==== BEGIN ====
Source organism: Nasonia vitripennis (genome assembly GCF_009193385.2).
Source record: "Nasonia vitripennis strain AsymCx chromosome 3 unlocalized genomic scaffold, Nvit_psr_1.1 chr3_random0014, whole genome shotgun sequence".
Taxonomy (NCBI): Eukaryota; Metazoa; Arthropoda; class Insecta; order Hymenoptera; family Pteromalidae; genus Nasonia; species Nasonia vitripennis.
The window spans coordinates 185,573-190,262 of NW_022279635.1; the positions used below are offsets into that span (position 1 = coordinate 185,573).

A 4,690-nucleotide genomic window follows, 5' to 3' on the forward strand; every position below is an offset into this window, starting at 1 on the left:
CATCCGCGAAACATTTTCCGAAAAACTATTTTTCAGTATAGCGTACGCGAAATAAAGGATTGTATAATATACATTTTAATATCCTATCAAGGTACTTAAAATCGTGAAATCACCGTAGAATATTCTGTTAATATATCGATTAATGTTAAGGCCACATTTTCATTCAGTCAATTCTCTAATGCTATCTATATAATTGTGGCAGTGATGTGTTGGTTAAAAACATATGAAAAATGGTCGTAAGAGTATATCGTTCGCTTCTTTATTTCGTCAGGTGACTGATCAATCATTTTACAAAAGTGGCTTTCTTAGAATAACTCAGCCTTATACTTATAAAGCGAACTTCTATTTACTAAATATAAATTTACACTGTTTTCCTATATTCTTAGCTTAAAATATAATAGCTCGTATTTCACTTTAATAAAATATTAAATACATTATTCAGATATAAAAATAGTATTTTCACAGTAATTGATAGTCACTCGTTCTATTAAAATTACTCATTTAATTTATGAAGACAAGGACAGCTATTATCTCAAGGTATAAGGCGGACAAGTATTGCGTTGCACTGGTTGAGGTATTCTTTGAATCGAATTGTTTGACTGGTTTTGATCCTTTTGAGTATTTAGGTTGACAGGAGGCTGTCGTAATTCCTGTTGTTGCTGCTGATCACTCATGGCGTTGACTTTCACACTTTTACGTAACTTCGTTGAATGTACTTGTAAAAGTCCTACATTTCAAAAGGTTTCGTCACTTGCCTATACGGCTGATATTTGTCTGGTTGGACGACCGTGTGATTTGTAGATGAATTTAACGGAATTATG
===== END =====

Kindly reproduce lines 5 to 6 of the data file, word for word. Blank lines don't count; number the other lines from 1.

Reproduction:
A 4,690-nucleotide genomic window follows, 5' to 3' on the forward strand; every position below is an offset into this window, starting at 1 on the left:
CATCCGCGAAACATTTTCCGAAAAACTATTTTTCAGTATAGCGTACGCGAAATAAAGGATTGTATAATATACATTTTAATATCCTATCAAGGTACTTAAAATCGTGAAATCACCGTAGAATATTCTGTTAATATATCGATTAATGTTAAGGCCACATTTTCATTCAGTCAATTCTCTAATGCTATCTATATAATTGTGGCAGTGATGTGTTGGTTAAAAACATATGAAAAATGGTCGTAAGAGTATATCGTTCGCTTCTTTATTTCGTCAGGTGACTGATCAATCATTTTACAAAAGTGGCTTTCTTAGAATAACTCAGCCTTATACTTATAAAGCGAACTTCTATTTACTAAATATAAATTTACACTGTTTTCCTATATTCTTAGCTTAAAATATAATAGCTCGTATTTCACTTTAATAAAATATTAAATACATTATTCAGATATAAAAATAGTATTTTCACAGTAATTGATAGTCACTCGTTCTATTAAAATTACTCATTTAATTTATGAAGACAAGGACAGCTATTATCTCAAGGTATAAGGCGGACAAGTATTGCGTTGCACTGGTTGAGGTATTCTTTGAATCGAATTGTTTGACTGGTTTTGATCCTTTTGAGTATTTAGGTTGACAGGAGGCTGTCGTAATTCCTGTTGTTGCTGCTGATCACTCATGGCGTTGACTTTCACACTTTTACGTAACTTCGTTGAATGTACTTGTAAAAGTCCTACATTTCAAAAGGTTTCGTCACTTGCCTATACGGCTGATATTTGTCTGGTTGGACGACCGTGTGATTTGTAGATGAATTTAACGGAATTATG